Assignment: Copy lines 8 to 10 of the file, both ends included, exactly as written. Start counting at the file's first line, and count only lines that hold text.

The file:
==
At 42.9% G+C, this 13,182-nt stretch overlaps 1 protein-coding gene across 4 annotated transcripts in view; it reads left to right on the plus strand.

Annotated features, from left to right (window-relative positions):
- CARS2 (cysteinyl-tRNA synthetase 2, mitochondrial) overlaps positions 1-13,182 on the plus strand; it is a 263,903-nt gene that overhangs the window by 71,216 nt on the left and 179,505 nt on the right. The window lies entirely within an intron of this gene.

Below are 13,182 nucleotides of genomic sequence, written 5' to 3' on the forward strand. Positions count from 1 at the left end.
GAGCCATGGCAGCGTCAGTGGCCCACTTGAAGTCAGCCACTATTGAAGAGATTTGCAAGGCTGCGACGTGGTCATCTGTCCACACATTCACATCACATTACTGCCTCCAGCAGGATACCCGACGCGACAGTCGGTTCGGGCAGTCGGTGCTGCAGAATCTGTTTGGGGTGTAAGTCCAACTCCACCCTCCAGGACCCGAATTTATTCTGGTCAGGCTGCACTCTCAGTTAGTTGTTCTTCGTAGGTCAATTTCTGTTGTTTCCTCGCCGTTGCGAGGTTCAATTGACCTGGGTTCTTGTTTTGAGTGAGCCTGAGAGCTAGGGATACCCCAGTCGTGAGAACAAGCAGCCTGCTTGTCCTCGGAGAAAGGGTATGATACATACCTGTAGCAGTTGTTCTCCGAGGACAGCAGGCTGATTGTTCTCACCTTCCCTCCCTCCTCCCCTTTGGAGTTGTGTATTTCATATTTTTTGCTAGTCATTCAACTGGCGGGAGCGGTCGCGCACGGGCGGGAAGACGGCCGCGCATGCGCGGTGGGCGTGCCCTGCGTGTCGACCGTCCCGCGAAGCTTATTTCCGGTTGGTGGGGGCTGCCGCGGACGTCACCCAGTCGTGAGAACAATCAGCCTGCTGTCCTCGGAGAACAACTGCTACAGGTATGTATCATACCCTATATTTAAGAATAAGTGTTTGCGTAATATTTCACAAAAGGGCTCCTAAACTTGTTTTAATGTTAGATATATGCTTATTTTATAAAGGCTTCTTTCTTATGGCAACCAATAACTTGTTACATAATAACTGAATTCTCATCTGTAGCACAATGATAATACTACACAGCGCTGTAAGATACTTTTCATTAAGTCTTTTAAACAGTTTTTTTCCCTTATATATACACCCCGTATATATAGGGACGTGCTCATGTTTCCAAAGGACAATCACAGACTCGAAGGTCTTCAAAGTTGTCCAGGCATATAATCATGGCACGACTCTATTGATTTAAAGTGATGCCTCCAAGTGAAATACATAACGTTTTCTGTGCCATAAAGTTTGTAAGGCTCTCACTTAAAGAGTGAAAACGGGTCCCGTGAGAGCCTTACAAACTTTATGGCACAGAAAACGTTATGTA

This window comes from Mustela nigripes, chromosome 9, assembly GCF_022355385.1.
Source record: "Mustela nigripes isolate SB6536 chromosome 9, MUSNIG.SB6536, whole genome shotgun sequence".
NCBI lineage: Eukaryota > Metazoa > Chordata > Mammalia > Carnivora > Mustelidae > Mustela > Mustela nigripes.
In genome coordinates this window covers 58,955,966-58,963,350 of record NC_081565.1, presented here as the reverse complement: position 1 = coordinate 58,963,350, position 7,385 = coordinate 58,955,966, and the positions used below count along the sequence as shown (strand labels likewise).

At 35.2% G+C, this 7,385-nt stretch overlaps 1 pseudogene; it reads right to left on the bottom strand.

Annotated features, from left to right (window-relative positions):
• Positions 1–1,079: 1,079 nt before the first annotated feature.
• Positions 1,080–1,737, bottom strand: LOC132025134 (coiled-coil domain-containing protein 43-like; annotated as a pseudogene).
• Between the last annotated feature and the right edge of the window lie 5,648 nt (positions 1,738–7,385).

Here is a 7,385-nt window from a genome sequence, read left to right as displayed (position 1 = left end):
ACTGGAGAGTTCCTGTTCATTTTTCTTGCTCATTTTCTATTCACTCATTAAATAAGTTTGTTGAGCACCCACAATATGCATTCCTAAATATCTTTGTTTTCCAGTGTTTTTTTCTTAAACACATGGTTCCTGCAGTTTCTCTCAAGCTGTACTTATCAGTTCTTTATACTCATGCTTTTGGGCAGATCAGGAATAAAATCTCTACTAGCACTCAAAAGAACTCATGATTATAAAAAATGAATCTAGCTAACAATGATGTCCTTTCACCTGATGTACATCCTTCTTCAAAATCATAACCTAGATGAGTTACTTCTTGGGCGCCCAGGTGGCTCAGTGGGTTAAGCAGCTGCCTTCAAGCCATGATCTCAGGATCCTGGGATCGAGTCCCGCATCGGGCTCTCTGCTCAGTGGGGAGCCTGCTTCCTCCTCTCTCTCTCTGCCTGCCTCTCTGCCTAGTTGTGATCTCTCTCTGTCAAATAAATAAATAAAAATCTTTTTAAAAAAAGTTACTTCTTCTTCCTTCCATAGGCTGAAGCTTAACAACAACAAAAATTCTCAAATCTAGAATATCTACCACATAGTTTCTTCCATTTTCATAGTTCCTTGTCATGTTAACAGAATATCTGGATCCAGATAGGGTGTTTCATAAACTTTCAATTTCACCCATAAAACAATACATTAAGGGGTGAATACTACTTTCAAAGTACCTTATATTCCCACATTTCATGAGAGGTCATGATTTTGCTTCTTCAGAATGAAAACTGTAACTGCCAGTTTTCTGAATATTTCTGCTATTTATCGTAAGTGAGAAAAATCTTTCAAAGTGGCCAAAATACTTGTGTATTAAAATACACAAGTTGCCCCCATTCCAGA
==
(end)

NCBI lineage: Eukaryota > Metazoa > Chordata > Mammalia > Carnivora > Mustelidae > Mustela > Mustela nigripes.
In genome coordinates this window covers 58,955,966-58,963,350 of record NC_081565.1, presented here as the reverse complement: position 1 = coordinate 58,963,350, position 7,385 = coordinate 58,955,966, and the positions used below count along the sequence as shown (strand labels likewise).

At 35.2% G+C, this 7,385-nt stretch overlaps 1 pseudogene; it reads right to left on the bottom strand.